When tampons absorb chemicals commonly found in river pollutants they glow under ultra-violet light. Engineers from the University of Sheffield are using them to determine which rivers and streams are sewage free, which are not, and where the problem originates.
The natural cotton inside tampons absorbs chemicals used in toilet paper, shampoos and laundry detergents. These ‘optical brighteners’, which are used to make colours brighter and white whiter, show up under ultra-violet (UV) light. Some clothing containing optical brighteners glow in certain bars and clubs.
In this latest study, scientists from the University of Sheffield’s Faculty of Engineering showed that when tampons are dipped in water containing tiny traces of detergents or sewage, they will pick up optical brighteners and glow when UV light is shone at them.
Prof. Lerner carrying out pollution tests in a stream using tampons and UV light. (Image: University of Sheffield)
They wrote about their study in the Water and Environment Journal (reference at end of article).
Tampons may help find 1m badly connected homes
“More than a million homes have their waste water incorrectly connected into the surface water network, which means their sewage is being discharged into a river, rather than going to a treatment plant.”
“Unfortunately, it’s very difficult to detect where this is happening, as the discharge is intermittent, can’t always be seen with the naked eye and existing tests are complex and expensive.”
“The main difficulty with detecting sewage pollution by searching for optical brighteners is finding cotton that does not already contain these chemicals. That’s why tampons, being explicitly untreated, provide such a neat solution. Our new method may be unconventional – but it’s cheap and it works.”
Stage I – A laboratory trial
In laboratory trials, aimed at determining what detergent concentrations are needed before the tampons start to glow, the researchers found that the minimum solution was 0.01 ml of detergent per litre of water, which is over 300 times more diluted than levels commonly found in a surface water pipe.
The tampons, which had been submerged in the solution for five seconds, carried on glowing under UV light for about thirty days.
Stage II – A field trial
The research team then carried out a field trial. They placed tampons in sixteen different surface water outlets that flowed into rivers and streams in Sheffield for three days, and then shone UV light on them.
Tampons that had been placed in nine water outlets glowed, showing that those outlets were polluting the river or stream.
They then teamed up with Yorkshire Water to try to find out where in each case the problem originated. They worked backwards along the pipe network along four of the nine polluted outlets, dipping a tampon into the water at each manhole.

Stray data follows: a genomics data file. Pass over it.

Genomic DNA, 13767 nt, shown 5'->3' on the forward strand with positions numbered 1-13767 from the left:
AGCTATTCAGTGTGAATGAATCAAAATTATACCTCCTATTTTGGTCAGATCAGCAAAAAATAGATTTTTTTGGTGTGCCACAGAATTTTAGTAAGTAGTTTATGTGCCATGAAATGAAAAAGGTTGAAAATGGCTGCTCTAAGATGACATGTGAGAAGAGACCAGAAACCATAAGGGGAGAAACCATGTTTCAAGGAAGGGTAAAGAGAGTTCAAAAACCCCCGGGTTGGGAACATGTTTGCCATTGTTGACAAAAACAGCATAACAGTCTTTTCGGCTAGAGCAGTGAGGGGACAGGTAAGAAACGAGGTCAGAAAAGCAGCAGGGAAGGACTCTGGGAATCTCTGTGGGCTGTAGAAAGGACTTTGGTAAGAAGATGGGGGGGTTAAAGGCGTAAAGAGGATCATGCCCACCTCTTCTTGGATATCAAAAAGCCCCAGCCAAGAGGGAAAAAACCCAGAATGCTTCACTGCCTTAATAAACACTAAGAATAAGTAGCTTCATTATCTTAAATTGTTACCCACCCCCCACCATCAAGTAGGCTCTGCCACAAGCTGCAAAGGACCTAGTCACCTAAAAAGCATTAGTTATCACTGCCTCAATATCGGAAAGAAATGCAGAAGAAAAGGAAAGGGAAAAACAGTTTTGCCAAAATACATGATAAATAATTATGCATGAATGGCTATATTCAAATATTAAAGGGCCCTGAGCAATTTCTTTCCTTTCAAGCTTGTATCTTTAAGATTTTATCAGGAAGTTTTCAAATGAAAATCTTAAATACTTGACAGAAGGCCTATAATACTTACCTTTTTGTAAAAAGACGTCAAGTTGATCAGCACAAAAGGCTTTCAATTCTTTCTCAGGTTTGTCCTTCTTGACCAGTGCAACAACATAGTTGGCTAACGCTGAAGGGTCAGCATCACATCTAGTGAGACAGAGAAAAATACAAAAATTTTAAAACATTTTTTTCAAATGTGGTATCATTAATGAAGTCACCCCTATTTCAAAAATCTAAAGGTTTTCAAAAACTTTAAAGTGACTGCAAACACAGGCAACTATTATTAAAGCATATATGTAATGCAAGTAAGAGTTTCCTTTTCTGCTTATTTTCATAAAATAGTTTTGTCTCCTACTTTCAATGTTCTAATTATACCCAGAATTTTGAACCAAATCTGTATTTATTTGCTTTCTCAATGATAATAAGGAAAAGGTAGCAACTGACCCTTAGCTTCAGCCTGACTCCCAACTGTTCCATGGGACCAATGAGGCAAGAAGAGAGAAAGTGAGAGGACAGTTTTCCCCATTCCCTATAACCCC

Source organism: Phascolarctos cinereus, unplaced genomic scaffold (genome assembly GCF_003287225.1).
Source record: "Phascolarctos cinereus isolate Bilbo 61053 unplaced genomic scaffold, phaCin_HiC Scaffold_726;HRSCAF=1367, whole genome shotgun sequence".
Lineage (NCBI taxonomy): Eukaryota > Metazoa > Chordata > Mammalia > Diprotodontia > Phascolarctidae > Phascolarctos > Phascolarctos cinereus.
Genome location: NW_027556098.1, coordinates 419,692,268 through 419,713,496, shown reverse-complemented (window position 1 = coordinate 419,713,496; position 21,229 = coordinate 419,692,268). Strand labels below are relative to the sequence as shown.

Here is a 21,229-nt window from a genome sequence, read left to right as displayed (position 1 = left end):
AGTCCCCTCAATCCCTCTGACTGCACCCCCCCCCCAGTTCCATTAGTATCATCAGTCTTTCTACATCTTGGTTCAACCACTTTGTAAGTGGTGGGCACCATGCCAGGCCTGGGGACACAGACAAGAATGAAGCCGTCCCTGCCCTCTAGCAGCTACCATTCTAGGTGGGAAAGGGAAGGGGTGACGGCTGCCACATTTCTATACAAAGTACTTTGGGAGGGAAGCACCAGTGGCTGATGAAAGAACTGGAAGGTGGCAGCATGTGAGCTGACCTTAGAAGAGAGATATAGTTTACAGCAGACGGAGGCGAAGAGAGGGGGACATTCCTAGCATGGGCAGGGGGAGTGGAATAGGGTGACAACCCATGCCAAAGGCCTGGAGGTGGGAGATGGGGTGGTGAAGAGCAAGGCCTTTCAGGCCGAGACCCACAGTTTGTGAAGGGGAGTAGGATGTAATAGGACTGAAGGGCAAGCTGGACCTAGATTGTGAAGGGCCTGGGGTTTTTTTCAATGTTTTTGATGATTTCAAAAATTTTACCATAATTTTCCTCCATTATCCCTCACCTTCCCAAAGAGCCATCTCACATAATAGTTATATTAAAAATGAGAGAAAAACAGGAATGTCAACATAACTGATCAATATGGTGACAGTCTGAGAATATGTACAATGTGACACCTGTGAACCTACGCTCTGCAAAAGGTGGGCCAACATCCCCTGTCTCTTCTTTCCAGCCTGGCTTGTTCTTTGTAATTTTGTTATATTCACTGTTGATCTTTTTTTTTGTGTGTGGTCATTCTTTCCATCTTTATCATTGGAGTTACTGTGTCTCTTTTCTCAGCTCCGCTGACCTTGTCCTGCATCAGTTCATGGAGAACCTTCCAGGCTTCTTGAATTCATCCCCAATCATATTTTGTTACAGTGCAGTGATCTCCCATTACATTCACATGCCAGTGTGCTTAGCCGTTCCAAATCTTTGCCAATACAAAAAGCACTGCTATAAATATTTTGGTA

In every case, they managed to isolate the sections where the sewage was seeping in, identifying the homes that would need to be inspected more carefully.
A visual inspection in one area revealed a household where both a sink and soil stack had been connected to the wrong sewer.
Prof. Lerner and colleagues plan to perform a larger field trial on the Bradford Beck.
Tampons better and faster than a dye test
Prof. Lerner said:
“Often the only way to be sure a house is misconnected is through a dye test – putting dye down a sink or toilet and seeing where the coloured water appears in the sewer.”
“It’s clearly impractical for water companies to do this for all the households they supply, but by working back from where pollution is identified and narrowing it down to a particular section of the network, the final step of identifying the source then becomes feasible.”
Rivers and streams contaminated with pollutants end up with rapidly-multiplying pollutant-tolerant species of bacteria and invertebrates, which lead to an accumulation of ‘sewage fungus’, seen as a grey lining on the river bed.
Rivers contaminated with sewage can also harbor several pathogens (organisms that cause diseases), including norovirus.
Most home-owners, landlords and tenants whose properties are badly connected don’t know they are discharging waste water into the wrong system.
Stage III – A larger field trial
Now that Prof. Lerner and colleagues have shown that the glowing-tampon method works in practice in the field, they plan to carry out a larger trial on the Bradford Beck, the river that runs through the city of Bradford.
The study was financed by the Engineering and Physical Sciences Research Council (EPSCR) and Yorkshire Water.
Reference: Dave Mark Chandler and David Nicholas Lerner. “A low cost method to detect polluted surface water outfalls and misconnected drainage.” Water and Environment Journal. Published 31 March, 2015. DOI: 10.1111/wej.12112.